TOPIC 2 Reflection: Really?

Can “Fake News” be prevented? Before jumping into the “prevention of fake news”, let me cover some contributions on how we receive news digitally. Take a look at the video below for information on Echo Chambers and Filter Bubbles.

Source: Self-produced using POWTOON

Now that we understand how digital information is delivered to us. Let’s look at how we can evaluate them using the “PROMPT” and “CRAAP” method.

Evaluating Information.jpg

Fig 1.1 | Self-produced infographic on “PROMPT” method


Fig 1.2 | Self-produced infographic on “CRAAP” method

Fake News?


Fig 2.1|Weapons of Fake news by Media Matters

Jocelyn’s post shows us how to further evaluate “Fake news” with an interesting exercise. I also found out that Buzzfeed, a popular site, is the least “trustworthy” for information!

Through my discussion with Jocelyn, I found out that researchers from Cambridge believe by “preemptively exposing” people to fake news, readers will begin to develop a resistance to it – they call it the “psychological vaccine” (Walton, 2017).  This brings us to the prevention of “Fake news”…

Can it be prevented?

“Therefore, efforts to overcome a post-truth society should be conscious of two things: the digital, information and data literacy of the individual as well as the environment the information lives in. ”

Chong, 2017

Shanelle’s post shows that it is crucial for individuals and organization (news providers and news websites) to take steps to curate their news feed. She also listed some methods on how the user and organization could take when dealing with “Fake news”.


Fig 2.2 | Dealing with Misinformation infographic by Shanelle

Through my discussion with her in the comments, I found out that a survey conducted shows that 51% of the respondents think that the information environment will not improve because the fake news ecosystem preys on our deepest human instincts and that our brains are not wired to contend with technological change (Pew Research Centre, 2017). Furthermore, creating “Fake news” can be turned profitable – earning up to $10,000 a day (Marketplace, 2017)!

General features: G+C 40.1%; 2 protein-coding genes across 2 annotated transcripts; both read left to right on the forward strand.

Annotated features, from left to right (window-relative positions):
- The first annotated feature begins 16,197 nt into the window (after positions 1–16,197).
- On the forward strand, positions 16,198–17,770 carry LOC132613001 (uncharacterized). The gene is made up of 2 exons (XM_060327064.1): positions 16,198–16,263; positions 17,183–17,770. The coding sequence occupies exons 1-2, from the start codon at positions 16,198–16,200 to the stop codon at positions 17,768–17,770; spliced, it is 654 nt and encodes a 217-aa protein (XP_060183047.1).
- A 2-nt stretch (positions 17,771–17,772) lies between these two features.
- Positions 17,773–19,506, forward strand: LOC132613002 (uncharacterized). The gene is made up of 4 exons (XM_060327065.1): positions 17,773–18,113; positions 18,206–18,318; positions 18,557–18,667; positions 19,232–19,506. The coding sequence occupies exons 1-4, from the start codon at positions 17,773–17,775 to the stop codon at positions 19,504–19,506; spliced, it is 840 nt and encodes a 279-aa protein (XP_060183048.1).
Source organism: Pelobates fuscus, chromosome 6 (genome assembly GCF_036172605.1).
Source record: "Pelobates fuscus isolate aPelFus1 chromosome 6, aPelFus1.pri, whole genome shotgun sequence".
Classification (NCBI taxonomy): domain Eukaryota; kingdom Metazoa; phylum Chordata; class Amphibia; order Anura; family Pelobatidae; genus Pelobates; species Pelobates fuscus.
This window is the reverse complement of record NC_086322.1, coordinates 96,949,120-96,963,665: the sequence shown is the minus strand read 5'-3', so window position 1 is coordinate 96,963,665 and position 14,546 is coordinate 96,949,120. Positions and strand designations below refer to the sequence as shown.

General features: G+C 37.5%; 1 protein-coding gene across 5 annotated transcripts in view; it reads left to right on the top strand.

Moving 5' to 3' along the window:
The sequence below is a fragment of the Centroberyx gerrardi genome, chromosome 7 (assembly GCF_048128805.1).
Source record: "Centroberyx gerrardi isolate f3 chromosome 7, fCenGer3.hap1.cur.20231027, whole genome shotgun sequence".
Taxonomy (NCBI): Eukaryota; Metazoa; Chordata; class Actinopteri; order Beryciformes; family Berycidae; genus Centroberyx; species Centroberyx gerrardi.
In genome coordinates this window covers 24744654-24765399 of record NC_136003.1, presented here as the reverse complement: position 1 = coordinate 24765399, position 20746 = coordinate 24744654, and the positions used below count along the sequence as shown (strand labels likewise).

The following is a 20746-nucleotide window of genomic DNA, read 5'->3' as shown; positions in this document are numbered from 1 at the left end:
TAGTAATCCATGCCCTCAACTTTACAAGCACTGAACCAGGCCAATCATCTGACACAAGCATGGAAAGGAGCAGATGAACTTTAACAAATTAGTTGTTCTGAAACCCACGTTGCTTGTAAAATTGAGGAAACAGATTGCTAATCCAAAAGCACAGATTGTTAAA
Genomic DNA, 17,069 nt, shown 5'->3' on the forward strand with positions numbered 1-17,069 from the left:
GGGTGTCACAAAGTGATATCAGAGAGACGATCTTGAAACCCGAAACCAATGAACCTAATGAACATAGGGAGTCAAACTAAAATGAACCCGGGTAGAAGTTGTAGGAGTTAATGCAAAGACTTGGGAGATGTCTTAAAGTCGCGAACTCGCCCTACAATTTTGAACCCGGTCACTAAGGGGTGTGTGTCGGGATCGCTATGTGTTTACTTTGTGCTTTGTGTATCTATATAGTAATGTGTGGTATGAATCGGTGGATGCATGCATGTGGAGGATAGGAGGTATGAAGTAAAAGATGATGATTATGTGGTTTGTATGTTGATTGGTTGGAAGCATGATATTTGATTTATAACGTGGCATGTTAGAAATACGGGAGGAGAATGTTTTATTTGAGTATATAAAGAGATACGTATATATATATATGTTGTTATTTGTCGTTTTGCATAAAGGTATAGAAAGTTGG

To sum it up, I think that “Fake news” cannot be prevented (especially now that we know it is a money-making machine). However, we can educate each other on how to navigate the internet – differentiating real from fake news. Let’s work together to make the internet a better place!

Word Count: 297


Jocelyn Goh

Shanelle Chong



Evaluation using PROMPT. 2017. Evaluation using PROMPT. [ONLINE] Available at: [Accessed 17 November 2017].

Nina Exner. 2017. The CRAAP test – Evaluating Web Resources – LibGuides at North Carolina Agricultural & Technical State University. [ONLINE] Available at: [Accessed 17 November 2017].

FutureLearn. 2017. Media Literacy – Learning in the Network Age – University of Southampton. [ONLINE] Available at: [Accessed 17 November 2017].

Ars Technica. 2017. The social media “echo chamber” is real | Ars Technica. [ONLINE] Available at: [Accessed 17 November 2017].

Tuck School of Business | Escaping the Echo Chamber. 2017. Tuck School of Business | Escaping the Echo Chamber. [ONLINE] Available at: [Accessed 17 November 2017].

Medium. 2017. Designing to Escape the Filter Bubble – The Graph – Medium. [ONLINE] Available at: [Accessed 17 November 2017].